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Originally Posted by Alan View Post
And there's a reason they're not designed like that. They wouldn't work, they'd create a potential cross connection between the waste and potable water, and then there's this problem that they're stating. What a bunch of carp.
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Originally Posted by JDC View Post
Exactly!
I do have a question for you plumbers though. What about those low back toilets where the tank outlet does appear set below the water surface in the bowl, like with this one? I understand the rest but this style of toilet seems to go against physics, at least by the outward appearance of the thing.

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Old 12-12-2009, 10:38 AM   #12
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Originally Posted by DUDE! View Post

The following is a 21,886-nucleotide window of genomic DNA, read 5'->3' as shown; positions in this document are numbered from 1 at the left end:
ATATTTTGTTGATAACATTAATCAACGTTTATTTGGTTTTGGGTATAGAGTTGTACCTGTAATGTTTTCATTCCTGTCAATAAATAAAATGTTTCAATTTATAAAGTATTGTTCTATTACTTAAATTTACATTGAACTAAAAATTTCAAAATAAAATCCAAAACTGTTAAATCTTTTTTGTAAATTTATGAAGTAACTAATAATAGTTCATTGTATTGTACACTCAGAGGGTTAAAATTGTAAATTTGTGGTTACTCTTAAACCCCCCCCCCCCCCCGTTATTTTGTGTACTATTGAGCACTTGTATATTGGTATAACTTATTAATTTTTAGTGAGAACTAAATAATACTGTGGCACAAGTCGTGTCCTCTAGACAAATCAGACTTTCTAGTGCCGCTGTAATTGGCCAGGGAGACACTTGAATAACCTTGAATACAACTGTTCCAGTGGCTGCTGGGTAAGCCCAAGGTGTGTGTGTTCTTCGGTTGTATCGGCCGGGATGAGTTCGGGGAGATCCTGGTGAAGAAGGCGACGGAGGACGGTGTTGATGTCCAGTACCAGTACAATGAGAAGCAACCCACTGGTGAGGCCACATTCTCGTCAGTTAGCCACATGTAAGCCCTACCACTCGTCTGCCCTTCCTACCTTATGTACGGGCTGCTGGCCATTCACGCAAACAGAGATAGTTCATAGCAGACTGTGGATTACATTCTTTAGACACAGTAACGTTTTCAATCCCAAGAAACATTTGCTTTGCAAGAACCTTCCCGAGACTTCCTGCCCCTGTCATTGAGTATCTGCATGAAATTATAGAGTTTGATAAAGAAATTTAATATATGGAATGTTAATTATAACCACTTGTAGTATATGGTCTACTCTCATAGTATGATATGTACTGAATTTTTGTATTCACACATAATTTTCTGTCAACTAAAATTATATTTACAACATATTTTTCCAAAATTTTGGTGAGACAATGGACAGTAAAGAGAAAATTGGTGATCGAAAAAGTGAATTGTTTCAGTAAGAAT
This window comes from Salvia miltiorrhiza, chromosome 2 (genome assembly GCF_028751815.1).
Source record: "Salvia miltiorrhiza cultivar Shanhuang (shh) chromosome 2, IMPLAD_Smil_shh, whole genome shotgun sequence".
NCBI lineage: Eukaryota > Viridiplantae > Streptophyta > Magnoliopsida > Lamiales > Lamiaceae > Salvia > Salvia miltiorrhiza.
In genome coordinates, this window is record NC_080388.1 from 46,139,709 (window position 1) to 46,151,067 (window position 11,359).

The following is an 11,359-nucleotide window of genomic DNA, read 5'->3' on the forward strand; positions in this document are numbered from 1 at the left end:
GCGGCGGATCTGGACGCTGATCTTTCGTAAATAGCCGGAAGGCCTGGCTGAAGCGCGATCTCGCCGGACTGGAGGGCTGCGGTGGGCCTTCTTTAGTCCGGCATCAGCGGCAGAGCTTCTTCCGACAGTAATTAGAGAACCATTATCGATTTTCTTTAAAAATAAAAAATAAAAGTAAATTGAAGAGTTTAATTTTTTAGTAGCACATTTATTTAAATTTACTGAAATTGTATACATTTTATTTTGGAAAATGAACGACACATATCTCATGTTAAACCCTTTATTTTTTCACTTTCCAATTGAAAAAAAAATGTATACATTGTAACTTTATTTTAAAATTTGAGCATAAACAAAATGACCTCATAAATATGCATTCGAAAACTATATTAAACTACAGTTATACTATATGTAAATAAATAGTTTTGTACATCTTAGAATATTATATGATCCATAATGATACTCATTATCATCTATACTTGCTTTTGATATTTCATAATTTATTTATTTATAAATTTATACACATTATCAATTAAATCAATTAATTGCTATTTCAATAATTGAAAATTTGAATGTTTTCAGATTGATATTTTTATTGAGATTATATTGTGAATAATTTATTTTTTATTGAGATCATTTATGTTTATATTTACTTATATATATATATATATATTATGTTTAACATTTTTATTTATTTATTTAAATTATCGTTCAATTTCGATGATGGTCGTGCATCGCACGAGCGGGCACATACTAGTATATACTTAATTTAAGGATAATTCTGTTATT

JDC, I'm no plumber for sure, but I had what I thought was this same issue a few years ago, old job. Toilet was clogged, found out when the water ran under the closed door,(tiled floor) out into the dining area. I'm thinking the key when it happens is that the clog was present during the last couple of flushes, bowl level kept getting higher, then one more flush would push it over the top and not let the flapper close down.. and just to make sure, I'm only trying to learn here. thanks
the point is the flapper is above the rim of the bowl so no matter how high the water was in the bowl, it would not prevent the flap from closing and stopping water from exiting the tank.

that is in any typical toilet. I do not know about the one I posted and asked about though. I'll wait for the plumbers to explain that one because that one I do not know.